3. My HSA contribution is automatically deducted at a rate that will ensure I max out by year end ($6,750)
  4. We are now sending $500/month to our Rich Uncles investment account. Looking to increase the account balance to $11,000 by year end (currently at $5,500)
  5. We are now sending $2,000/month to our PeerStreet investment account. We now have $77,000 invested here and are on hold from new monthly investments. This is generating about $6,000 of income annually.

All of these things take priority over any spending that we do in a given month. We monitor expenses but don’t really manage them. Instead we manage savings and investments and let the expenses work themselves out.

Savings Rate

Below is how we did vs. our goal of saving 50% of our after tax income.

May 2017 Savings Rate

You can see that although our goal for the year is 50%, but we bounce all over the place on a monthly basis.

Speaking of savings rate, have you checked out my post where I mathematically prove the importance of your savings rate as a higher priority than the compound return? If you’re trying to build wealth quickly, then you have to read this post.

Net Worth and Mortgage Pay Down Update

My ultimate goal is to build up a Net Worth of $10M returning 6% a year or $50,000/month in gross income. Don’t freak out, this is only about $5.5M in today’s dollars when you take into account a 3% inflation rate. If you want to see how I plan to get there you can read all about it here

May Net Worth $558,202 (up +5.8% for 2017 YTD)

  • Previous month: $550,347
  • Difference: +$7,855

Net Worth is up 1,216% since 2012!

Net Worth Break Down:

May 2017 Net Worth Allocation

A dedicated post is planned in the near future to deconstruct our net worth in a much more granular format.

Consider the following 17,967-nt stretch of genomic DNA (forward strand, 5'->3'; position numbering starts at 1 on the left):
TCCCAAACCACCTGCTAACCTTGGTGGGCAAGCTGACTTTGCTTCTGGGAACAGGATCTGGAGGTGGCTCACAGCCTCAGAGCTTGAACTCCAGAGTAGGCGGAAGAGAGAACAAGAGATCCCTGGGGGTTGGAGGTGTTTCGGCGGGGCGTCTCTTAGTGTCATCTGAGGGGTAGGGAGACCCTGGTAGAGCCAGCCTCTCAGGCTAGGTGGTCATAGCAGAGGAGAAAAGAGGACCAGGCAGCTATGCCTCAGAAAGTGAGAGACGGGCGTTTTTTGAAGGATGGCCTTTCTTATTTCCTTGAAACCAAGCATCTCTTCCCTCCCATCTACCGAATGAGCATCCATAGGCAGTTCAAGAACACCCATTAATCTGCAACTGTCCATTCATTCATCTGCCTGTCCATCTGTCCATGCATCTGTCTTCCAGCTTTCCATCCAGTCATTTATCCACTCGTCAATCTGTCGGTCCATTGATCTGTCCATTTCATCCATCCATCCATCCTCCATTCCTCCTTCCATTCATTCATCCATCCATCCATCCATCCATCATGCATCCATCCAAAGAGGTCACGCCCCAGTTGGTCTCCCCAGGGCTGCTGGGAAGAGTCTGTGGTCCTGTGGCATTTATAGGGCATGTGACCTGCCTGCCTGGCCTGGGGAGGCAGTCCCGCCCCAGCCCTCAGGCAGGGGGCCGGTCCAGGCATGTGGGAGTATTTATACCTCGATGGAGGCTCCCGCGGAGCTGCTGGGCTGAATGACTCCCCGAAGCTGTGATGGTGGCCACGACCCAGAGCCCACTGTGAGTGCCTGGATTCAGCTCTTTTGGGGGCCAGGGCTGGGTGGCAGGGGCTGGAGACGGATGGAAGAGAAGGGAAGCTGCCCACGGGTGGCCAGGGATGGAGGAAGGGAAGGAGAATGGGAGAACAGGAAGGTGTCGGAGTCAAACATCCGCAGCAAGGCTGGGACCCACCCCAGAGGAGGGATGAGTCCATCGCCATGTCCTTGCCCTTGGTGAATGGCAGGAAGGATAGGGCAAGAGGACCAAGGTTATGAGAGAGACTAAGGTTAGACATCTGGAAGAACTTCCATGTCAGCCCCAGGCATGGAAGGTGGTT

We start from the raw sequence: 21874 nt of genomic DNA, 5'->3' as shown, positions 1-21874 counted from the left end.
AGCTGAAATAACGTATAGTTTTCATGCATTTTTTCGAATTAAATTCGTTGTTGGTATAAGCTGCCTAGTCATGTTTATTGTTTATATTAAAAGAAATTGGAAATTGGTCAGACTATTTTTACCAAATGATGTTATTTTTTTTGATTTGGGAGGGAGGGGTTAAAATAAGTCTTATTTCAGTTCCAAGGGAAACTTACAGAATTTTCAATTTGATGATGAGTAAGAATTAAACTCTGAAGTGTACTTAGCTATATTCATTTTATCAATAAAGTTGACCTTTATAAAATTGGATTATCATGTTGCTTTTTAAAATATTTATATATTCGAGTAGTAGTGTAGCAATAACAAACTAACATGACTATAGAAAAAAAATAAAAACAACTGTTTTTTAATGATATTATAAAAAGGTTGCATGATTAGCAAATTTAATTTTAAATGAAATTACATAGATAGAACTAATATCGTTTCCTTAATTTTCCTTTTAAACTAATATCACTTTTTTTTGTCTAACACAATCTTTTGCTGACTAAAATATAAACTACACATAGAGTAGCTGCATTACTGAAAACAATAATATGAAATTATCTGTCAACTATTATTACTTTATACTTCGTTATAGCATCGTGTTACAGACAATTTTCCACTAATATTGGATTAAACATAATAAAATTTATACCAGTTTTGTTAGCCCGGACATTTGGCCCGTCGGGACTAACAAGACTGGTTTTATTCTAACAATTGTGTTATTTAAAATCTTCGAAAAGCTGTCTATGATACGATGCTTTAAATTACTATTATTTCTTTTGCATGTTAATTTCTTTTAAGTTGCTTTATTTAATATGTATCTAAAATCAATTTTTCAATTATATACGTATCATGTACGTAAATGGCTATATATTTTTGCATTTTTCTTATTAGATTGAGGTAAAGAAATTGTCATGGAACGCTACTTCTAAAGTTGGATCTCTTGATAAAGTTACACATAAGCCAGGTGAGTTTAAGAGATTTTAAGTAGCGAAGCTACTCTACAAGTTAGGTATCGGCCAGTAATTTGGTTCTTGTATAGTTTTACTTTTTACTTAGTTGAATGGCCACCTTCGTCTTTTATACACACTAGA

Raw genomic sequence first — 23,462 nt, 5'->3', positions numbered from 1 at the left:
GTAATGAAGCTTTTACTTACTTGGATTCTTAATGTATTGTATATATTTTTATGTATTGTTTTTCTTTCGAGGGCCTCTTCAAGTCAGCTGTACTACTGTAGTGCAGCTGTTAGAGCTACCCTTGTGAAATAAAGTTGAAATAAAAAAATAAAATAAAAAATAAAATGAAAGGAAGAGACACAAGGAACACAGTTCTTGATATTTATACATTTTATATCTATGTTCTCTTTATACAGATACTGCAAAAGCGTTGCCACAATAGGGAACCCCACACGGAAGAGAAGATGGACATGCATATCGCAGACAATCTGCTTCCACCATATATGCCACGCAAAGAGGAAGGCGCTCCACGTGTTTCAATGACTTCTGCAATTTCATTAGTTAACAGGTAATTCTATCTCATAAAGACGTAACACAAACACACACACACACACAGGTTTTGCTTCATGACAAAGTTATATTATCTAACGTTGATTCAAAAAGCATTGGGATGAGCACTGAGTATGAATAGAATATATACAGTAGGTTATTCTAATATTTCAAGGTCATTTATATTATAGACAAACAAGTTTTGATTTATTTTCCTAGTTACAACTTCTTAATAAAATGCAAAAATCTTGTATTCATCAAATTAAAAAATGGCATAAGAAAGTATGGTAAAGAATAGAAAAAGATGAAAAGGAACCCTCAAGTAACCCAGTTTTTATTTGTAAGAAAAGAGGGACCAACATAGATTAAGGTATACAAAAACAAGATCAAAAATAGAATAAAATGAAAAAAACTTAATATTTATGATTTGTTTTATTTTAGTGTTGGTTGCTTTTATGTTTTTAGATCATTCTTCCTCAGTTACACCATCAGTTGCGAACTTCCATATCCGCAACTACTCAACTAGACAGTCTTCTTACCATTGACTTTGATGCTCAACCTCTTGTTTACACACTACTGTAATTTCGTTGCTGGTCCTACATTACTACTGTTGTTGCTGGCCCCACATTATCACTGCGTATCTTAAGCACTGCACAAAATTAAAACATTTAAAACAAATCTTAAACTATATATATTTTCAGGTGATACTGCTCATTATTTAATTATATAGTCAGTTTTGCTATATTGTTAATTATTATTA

I expect to see cash to grow to a larger percentage overall as we move throughout the rest of 2017. I like seeing that the value of our cars are only making up 3% of our net worth now, there was a time that they made up way more than they should have, which is the reason I even include them in the net worth calculation.

Note: I think people tend to glaze over the fact that the savings rate plays a much bigger role in increasing your net worth than the rate of return on your investments (in the early days of your journey). In the short term, savings rate has a bigger impact on net worth. The goal is to eventually build a big enough asset base that the gains from compounding will eventually outpace the gains from savings. Actually, check out the post I recently wrote: Savings Rate – The Most Important Variable to Wealth Building [and the math to prove it]

Progress On Our Mortgage Payoff Goal

You can read about our strategy to pay off our mortgage in 7 years (and 3 months).  After several refinances we currently have a 3/1 ARM at 2.25% and we currently owe $299,126. It is nice to see it go under $300K.